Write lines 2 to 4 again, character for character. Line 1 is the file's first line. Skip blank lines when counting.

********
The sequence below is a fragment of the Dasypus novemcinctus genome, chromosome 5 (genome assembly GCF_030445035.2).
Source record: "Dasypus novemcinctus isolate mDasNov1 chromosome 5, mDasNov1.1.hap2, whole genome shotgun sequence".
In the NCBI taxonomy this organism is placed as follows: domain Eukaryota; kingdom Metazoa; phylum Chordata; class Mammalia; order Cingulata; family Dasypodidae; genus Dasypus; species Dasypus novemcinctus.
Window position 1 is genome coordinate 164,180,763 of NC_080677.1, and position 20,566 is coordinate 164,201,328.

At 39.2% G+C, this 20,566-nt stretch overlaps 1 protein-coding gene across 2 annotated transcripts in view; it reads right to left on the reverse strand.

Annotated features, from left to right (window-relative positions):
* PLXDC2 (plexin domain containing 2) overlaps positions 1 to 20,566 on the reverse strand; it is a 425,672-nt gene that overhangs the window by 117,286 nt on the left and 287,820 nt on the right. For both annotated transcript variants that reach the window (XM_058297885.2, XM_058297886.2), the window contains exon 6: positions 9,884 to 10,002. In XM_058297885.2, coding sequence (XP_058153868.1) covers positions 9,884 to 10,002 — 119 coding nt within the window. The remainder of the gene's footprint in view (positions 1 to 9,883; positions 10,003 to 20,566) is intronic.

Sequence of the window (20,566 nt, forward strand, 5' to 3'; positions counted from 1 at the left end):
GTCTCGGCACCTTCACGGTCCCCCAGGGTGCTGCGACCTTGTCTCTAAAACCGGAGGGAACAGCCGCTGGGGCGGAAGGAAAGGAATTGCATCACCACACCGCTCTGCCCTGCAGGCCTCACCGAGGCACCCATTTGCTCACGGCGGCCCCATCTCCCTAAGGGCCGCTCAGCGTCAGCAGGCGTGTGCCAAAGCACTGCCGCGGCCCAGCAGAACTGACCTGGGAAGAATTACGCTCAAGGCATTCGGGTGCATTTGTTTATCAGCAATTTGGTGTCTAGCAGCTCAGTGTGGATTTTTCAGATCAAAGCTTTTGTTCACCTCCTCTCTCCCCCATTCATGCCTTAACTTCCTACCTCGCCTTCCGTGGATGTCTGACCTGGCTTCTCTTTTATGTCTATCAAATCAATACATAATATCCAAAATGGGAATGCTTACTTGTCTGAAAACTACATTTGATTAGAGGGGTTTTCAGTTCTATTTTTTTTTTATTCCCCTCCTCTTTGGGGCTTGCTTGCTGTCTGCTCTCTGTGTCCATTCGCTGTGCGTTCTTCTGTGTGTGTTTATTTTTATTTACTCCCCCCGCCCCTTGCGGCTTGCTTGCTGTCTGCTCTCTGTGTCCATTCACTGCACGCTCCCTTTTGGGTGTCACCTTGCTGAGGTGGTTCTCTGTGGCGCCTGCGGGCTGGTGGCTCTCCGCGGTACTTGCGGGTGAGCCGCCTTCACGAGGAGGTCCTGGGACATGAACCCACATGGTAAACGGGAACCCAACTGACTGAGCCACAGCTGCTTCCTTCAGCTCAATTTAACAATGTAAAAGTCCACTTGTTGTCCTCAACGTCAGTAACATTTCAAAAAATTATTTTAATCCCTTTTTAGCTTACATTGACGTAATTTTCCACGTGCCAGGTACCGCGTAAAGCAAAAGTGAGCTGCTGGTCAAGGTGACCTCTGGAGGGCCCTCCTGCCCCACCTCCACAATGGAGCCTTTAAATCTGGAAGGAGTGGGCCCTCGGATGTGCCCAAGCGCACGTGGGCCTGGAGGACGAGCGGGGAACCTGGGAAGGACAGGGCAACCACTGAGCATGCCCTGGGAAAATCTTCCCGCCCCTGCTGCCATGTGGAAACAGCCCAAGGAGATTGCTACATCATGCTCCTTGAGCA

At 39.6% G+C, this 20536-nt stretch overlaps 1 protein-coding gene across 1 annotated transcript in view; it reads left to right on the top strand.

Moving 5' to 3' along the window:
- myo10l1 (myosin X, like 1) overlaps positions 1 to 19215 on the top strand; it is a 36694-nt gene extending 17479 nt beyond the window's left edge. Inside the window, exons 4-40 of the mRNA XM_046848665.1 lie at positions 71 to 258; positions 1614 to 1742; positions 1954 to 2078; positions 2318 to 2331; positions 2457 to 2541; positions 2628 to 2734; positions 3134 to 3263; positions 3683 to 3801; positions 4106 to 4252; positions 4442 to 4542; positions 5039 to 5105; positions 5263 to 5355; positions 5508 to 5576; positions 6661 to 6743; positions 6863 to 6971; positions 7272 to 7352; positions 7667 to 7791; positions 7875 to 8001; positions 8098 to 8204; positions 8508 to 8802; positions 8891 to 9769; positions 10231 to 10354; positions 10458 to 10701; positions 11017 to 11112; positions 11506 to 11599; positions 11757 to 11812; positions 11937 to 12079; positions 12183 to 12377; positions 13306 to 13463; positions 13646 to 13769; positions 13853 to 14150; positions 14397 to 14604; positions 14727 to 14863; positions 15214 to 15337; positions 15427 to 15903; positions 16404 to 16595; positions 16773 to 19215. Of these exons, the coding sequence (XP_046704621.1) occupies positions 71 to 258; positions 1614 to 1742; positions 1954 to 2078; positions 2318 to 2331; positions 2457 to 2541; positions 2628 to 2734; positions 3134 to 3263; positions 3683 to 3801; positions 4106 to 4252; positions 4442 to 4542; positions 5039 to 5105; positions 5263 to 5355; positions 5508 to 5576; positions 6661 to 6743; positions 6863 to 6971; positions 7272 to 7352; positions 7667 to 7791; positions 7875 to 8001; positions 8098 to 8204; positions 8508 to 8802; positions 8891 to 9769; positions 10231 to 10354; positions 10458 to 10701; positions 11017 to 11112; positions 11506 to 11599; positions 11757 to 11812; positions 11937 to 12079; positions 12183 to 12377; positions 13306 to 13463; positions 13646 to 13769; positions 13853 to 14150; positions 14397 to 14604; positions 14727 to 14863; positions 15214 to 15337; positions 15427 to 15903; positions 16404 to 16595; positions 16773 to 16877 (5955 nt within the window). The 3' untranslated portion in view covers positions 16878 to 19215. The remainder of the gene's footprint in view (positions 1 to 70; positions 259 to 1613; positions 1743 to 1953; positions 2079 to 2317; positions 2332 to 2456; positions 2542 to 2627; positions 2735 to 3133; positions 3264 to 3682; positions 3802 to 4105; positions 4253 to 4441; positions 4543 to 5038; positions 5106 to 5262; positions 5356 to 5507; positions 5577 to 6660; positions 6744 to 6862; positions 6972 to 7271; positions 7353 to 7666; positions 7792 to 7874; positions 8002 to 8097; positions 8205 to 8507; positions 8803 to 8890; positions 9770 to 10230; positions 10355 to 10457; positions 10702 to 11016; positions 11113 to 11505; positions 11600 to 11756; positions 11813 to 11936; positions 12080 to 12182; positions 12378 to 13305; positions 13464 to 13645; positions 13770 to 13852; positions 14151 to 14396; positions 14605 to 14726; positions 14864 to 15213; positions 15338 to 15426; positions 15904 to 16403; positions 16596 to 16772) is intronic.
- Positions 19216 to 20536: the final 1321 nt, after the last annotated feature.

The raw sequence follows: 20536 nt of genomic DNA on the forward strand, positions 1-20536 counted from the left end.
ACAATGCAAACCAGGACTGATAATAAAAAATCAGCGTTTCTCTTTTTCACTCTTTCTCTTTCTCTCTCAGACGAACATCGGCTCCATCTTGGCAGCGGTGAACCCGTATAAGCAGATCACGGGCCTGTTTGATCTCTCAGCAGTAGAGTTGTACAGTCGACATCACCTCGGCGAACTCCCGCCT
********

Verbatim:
Source record: "Dasypus novemcinctus isolate mDasNov1 chromosome 5, mDasNov1.1.hap2, whole genome shotgun sequence".
In the NCBI taxonomy this organism is placed as follows: domain Eukaryota; kingdom Metazoa; phylum Chordata; class Mammalia; order Cingulata; family Dasypodidae; genus Dasypus; species Dasypus novemcinctus.
Window position 1 is genome coordinate 164,180,763 of NC_080677.1, and position 20,566 is coordinate 164,201,328.